What the budget means for property investors

What the budget means for property investors


June 2018
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What the budget means for property investors

The battle lines for the next election appear to have been drawn around tax cuts – specifically, who deserves to get them and who doesn’t. Separating the politics from the economics is not always easy.

In this article, we ask “What will these proposed policies mean for property investors?”.

All property investors want to see their portfolio values rise over time, so before you cast your ballot papers, there are three main areas you need to consider when the next election is called.

> Negative Gearing (NG) and Capital Gains Tax (CGT) Discounts

This is probably the easiest place to differentiate the two parties’ policies. The current federal coalition government proposes to retain the current taxation legislation around NG and CGT, whereas the opposition has laid out its plans to abolish NG on all but new properties, and halve the CGT exemption from 50% to 25%. 

Let’s see what this means, using, a basic example. If you bought an investment property for $300,000 and sold it more than 12 months later for $700,000 you would have made a capital gain of $400,000. Under the current government you would be able to apply the 50% CGT exemption, meaning that your CGT liability would be assessed at $200,000 (50% CGT exemption) in the year of sale. Under the Labor plan, your CGT liability would be assessed at $300,000 (25% CGT exemption).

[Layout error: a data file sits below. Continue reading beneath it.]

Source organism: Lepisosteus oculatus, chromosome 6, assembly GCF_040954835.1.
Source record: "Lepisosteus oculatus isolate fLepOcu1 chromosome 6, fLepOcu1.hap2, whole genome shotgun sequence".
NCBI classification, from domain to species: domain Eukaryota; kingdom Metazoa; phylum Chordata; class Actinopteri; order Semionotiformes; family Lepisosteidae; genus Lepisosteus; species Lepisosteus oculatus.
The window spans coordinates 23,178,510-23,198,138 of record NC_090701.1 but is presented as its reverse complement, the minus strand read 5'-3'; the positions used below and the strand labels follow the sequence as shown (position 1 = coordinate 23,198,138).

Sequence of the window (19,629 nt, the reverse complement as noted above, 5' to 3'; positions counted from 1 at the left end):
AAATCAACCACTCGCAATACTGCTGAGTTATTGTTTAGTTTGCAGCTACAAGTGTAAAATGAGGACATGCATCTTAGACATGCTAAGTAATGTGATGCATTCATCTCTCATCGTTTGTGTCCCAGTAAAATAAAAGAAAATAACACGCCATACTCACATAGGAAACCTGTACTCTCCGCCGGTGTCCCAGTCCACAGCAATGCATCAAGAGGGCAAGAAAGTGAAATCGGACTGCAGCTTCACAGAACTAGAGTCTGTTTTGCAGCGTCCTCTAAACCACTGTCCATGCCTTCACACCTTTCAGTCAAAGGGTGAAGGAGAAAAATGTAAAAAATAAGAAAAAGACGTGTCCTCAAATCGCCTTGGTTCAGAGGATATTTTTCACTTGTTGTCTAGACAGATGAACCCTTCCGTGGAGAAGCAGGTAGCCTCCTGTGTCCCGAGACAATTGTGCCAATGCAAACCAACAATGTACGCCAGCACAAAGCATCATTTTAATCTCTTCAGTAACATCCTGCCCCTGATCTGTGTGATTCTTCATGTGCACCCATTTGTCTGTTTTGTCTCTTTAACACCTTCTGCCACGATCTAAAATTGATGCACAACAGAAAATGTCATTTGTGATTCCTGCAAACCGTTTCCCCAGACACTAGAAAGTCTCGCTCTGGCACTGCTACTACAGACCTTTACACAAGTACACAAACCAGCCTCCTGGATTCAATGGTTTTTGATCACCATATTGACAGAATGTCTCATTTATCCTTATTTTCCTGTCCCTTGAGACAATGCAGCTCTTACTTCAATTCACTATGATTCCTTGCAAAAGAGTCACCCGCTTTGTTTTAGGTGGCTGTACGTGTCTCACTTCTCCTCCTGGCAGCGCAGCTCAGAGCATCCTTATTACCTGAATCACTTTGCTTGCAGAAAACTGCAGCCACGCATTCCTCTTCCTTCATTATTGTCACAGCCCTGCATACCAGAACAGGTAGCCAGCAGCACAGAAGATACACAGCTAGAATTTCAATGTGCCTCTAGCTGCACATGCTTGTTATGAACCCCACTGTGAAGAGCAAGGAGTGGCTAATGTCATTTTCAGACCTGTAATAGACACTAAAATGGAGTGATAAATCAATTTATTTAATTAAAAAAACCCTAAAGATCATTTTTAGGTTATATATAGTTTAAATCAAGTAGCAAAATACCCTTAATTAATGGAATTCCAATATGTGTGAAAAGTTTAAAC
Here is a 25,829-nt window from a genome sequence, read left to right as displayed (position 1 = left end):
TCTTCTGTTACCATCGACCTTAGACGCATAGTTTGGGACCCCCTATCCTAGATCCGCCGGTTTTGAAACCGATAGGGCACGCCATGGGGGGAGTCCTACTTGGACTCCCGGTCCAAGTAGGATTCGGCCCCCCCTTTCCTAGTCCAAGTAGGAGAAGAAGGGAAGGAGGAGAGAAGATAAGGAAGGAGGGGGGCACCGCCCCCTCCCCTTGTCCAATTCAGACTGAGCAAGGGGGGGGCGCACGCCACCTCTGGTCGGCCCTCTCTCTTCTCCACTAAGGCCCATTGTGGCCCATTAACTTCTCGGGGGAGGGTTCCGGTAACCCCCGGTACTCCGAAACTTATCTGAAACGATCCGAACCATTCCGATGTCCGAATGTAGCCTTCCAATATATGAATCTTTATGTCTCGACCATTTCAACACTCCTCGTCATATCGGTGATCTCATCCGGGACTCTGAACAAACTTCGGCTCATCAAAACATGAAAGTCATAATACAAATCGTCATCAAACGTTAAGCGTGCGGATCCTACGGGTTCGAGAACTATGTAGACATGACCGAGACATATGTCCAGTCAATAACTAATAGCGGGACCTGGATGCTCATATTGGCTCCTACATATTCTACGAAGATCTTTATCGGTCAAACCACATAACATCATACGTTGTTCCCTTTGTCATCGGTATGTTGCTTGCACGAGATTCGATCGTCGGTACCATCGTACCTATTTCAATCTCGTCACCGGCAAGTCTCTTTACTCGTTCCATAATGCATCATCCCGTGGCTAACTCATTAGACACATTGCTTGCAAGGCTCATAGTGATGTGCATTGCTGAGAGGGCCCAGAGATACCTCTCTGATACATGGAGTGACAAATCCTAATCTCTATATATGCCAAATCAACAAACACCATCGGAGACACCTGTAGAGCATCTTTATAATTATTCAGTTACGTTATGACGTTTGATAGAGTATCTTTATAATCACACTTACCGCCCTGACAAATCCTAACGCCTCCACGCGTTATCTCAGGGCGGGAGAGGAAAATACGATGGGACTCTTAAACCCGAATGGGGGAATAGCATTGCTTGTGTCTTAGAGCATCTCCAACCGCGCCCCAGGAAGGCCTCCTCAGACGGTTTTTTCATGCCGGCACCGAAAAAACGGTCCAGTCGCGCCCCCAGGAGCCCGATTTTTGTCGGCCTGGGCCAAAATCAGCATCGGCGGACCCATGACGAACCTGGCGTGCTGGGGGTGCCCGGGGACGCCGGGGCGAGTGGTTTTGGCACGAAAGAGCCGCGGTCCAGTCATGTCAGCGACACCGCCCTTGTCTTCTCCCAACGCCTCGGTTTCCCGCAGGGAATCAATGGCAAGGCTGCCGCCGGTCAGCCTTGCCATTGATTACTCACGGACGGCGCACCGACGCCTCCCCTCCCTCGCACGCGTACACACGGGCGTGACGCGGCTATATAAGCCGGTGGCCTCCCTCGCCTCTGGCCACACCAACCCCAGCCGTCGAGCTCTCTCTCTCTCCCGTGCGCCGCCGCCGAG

To be clear, Labor’s proposed changes to NG and CGT changes would not apply to property in your existing portfolio, as these would rightly be grandfathered. The challenges  would be that when you went to sell your property into a market where negative gearing no longer exists:

  • would the demand be as strong for established properties (as opposed to new builds); and
  • would the price of your properties you currently hold be negatively affected after the negative gearing tax concessions have been eliminated? 

As with many policy issues, a middle ground between the two parties may prove to be best – both politically and economically. For example, retaining negative gearing and CGT exemptions, but limiting the benefit to the number of properties (or the value of the portfolio) you can claim it on, may be a more acceptable position.